However, sometimes reactions occur unexpectedly. It is therefore important to have a written emergency plan indicating the medication to be taken in case of an allergic reaction.
There is no homemade or natural remedy that can speed up or solve the symptoms of an allergic reaction. Patients should also not self-medicate at risk of aggravating the clinical condition and putting a life at risk.

The micro-site soualergico.com
The only way to prevent allergic reactions is to avoid the specific food. However, it is sometimes complicated to exclude certain substances when they are not always visible or correctly marked on packages. This creates anxiety in both patients and their families, due to the fear of accidental exposure, contributing a negative impact of this disease on quality of life.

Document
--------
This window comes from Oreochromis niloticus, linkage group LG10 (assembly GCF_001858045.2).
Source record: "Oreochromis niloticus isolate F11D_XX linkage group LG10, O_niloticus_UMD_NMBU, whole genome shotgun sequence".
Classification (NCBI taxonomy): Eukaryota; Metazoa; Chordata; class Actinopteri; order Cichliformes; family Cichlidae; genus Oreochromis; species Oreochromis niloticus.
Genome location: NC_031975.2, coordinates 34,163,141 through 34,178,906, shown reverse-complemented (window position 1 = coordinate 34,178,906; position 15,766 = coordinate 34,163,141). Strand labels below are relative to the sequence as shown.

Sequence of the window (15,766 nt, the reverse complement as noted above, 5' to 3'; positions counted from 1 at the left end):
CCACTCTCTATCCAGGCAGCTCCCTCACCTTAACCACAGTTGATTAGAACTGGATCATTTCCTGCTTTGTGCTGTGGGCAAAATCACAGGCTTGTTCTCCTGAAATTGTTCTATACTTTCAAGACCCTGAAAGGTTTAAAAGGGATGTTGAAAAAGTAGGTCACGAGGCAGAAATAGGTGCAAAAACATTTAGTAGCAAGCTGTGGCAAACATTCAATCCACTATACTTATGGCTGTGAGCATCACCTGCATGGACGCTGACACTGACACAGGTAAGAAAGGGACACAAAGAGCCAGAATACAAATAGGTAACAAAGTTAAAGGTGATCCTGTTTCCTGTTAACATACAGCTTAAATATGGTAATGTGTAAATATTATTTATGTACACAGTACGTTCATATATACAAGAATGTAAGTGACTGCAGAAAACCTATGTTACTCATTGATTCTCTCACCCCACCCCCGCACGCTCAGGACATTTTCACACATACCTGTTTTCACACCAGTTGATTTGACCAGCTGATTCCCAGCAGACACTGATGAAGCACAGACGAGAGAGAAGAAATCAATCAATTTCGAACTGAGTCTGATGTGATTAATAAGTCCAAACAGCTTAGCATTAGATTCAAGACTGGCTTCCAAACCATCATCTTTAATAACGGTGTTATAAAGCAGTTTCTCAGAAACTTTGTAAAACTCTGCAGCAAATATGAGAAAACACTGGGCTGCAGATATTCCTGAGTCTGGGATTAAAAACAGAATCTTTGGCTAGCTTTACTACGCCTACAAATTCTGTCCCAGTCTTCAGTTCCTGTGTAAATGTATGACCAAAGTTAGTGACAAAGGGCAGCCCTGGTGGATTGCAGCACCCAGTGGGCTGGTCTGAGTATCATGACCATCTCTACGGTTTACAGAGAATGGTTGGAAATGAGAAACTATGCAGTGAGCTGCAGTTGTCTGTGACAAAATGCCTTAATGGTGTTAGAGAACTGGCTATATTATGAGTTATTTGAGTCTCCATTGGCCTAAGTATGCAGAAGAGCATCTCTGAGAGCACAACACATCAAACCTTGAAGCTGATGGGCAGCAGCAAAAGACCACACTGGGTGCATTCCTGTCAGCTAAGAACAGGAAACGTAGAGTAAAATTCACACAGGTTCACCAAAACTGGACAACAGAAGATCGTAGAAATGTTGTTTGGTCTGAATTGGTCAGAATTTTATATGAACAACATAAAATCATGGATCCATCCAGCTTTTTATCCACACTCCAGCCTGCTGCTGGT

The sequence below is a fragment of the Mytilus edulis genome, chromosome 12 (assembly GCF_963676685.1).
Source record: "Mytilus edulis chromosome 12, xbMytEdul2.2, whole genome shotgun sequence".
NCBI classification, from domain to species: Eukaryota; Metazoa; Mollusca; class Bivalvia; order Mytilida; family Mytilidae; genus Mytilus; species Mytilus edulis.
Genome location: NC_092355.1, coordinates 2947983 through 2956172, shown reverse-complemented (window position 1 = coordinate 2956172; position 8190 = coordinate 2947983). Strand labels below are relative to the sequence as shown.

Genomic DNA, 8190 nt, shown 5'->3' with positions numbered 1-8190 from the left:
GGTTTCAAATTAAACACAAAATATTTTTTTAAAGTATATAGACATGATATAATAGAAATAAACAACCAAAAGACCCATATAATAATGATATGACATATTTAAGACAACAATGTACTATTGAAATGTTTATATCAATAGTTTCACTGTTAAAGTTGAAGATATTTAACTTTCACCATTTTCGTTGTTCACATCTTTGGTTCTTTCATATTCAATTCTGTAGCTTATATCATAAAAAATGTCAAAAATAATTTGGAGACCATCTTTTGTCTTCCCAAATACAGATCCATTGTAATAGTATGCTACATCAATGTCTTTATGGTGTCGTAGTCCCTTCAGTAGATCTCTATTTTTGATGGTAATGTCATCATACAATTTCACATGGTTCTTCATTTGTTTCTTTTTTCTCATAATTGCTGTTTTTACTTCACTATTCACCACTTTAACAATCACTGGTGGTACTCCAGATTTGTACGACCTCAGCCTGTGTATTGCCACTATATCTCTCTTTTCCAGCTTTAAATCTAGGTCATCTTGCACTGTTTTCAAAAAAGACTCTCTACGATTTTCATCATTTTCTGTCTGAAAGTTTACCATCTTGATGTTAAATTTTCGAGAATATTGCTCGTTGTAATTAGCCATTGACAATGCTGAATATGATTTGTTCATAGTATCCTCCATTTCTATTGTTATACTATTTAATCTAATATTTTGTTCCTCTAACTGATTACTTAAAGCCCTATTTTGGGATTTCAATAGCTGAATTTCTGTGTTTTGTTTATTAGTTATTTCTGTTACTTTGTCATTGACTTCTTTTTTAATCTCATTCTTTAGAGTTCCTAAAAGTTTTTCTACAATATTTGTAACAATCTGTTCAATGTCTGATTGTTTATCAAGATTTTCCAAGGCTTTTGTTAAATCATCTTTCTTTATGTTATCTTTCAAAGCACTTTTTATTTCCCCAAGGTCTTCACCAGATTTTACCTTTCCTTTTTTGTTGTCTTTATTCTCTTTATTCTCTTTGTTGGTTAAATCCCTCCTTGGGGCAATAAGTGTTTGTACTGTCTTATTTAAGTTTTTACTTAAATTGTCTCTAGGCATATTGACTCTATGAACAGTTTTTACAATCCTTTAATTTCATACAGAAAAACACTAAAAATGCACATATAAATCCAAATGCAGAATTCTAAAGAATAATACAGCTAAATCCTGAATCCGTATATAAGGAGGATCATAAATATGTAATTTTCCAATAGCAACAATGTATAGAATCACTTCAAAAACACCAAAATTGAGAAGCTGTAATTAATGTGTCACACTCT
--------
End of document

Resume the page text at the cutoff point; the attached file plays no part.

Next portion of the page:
Together with two Medical Students from the University of the Algarve, we have recently developed a simple micro-site that quickly identifies the presence of food allergens in packed or frozen food, sold in the main supermarkets. 
The soualergico.com micro-site is available online and is totally cost free. It allows the patient to create a shopping list with allergen-free products in different food categories and also provides additional information on food allergies and intolerance.